Key Performance Indicators (KPIs) play a central role in governing decision-making in the organization since they can be used to align strategic and operational objectives and focus decision makers’ attention on the right goals. We asked respondents of our Information Culture survey whether – and how pervasively – organizations are using a common definition of KPIs.
79% of respondents have a defined, common set of KPIs in their organization but only 36% are using them pervasively across the organization. This is obviously a major issue and an area for improvement.
A key characteristic of best-in-class companies is that they rely on defined and pervasively used KPIs much more than average and laggard companies, indicating that their data governance is more effective.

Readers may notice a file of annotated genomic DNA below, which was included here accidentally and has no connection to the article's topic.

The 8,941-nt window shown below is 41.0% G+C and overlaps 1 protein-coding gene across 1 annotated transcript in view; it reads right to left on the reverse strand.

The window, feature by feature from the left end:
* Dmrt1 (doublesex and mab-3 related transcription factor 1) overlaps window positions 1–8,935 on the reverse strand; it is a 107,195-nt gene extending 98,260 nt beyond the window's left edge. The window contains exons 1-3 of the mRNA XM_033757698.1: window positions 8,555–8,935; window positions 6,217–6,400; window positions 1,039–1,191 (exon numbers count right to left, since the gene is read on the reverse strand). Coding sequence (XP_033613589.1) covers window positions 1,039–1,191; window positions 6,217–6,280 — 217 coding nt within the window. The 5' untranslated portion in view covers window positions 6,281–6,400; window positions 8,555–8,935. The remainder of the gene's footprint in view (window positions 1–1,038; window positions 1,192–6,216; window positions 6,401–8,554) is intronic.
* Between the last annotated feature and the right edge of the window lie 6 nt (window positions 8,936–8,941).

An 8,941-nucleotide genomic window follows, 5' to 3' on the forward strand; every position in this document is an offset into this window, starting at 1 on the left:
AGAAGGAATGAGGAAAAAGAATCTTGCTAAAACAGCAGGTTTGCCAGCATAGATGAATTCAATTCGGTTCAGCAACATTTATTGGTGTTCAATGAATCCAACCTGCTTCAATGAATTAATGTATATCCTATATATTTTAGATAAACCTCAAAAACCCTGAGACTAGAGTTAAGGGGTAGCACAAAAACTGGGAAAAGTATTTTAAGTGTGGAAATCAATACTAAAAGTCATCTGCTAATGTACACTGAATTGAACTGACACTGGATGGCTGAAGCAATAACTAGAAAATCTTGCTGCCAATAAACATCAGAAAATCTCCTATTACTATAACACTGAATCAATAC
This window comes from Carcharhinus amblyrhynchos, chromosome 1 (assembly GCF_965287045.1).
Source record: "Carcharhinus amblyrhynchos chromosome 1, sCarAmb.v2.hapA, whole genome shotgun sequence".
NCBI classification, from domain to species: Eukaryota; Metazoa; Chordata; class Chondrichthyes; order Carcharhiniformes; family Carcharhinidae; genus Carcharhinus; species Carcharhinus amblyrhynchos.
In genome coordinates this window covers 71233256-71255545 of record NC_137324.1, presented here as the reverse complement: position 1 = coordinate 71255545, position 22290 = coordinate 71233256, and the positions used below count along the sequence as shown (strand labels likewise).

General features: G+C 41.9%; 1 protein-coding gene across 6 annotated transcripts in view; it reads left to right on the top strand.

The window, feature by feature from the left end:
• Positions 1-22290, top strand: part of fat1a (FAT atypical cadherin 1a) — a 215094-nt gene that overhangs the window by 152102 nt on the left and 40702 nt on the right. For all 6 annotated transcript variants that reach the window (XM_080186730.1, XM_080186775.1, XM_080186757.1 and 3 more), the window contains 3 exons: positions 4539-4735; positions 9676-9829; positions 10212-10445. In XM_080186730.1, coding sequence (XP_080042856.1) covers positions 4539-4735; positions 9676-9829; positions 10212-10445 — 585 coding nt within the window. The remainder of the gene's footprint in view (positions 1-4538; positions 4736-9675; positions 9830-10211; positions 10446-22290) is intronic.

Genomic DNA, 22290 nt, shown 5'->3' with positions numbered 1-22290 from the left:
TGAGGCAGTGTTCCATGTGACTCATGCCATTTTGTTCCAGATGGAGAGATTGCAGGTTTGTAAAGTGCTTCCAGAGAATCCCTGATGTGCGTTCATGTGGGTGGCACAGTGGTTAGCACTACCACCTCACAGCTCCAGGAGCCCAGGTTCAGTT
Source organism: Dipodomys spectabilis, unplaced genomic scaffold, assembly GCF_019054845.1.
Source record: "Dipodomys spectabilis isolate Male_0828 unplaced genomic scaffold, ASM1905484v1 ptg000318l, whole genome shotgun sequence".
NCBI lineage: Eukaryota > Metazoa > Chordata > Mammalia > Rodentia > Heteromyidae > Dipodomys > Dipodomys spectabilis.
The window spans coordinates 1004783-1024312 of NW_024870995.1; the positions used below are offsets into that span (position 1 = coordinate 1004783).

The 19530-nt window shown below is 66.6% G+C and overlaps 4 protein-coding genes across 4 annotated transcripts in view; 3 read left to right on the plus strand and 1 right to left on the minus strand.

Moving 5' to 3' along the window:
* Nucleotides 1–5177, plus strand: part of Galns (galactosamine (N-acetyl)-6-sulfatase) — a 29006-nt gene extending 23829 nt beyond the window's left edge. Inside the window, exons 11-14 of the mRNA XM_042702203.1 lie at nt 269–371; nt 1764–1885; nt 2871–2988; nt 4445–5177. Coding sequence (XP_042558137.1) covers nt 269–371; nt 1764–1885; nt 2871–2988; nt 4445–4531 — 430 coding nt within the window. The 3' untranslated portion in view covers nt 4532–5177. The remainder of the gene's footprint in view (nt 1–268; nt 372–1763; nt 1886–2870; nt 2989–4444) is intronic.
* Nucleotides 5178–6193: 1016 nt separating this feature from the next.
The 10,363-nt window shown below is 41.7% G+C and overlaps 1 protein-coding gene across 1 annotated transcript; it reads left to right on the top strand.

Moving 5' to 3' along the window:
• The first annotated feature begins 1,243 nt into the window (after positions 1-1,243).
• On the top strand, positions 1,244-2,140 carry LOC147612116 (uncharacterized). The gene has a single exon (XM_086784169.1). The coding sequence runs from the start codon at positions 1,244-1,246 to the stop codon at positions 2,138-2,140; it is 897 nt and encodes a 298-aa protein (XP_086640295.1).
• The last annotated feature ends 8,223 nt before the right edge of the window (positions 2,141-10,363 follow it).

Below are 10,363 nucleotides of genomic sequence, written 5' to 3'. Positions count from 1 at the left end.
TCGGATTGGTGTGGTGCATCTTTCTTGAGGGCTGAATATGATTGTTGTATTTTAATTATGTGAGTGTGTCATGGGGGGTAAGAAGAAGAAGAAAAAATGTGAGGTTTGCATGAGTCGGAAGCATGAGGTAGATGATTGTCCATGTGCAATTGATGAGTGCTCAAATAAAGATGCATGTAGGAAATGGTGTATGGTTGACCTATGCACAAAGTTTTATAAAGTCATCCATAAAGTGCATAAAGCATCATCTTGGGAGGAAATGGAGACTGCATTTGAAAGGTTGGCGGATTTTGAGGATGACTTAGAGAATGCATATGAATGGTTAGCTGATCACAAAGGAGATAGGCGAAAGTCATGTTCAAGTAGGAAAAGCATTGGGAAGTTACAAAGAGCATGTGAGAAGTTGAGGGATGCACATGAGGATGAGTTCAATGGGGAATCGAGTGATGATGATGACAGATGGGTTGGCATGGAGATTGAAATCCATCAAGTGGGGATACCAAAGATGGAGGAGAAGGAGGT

Organizations run by management committees – and those with a democratic/collaborative culture – are much more likely to define and use common KPIs than companies with a top-down culture.
The larger the company, the more likely it is to have a common set of KPIs. 44% of organizations with more than 5,000 employees use defined KPIs and only 13% have no common KPIs.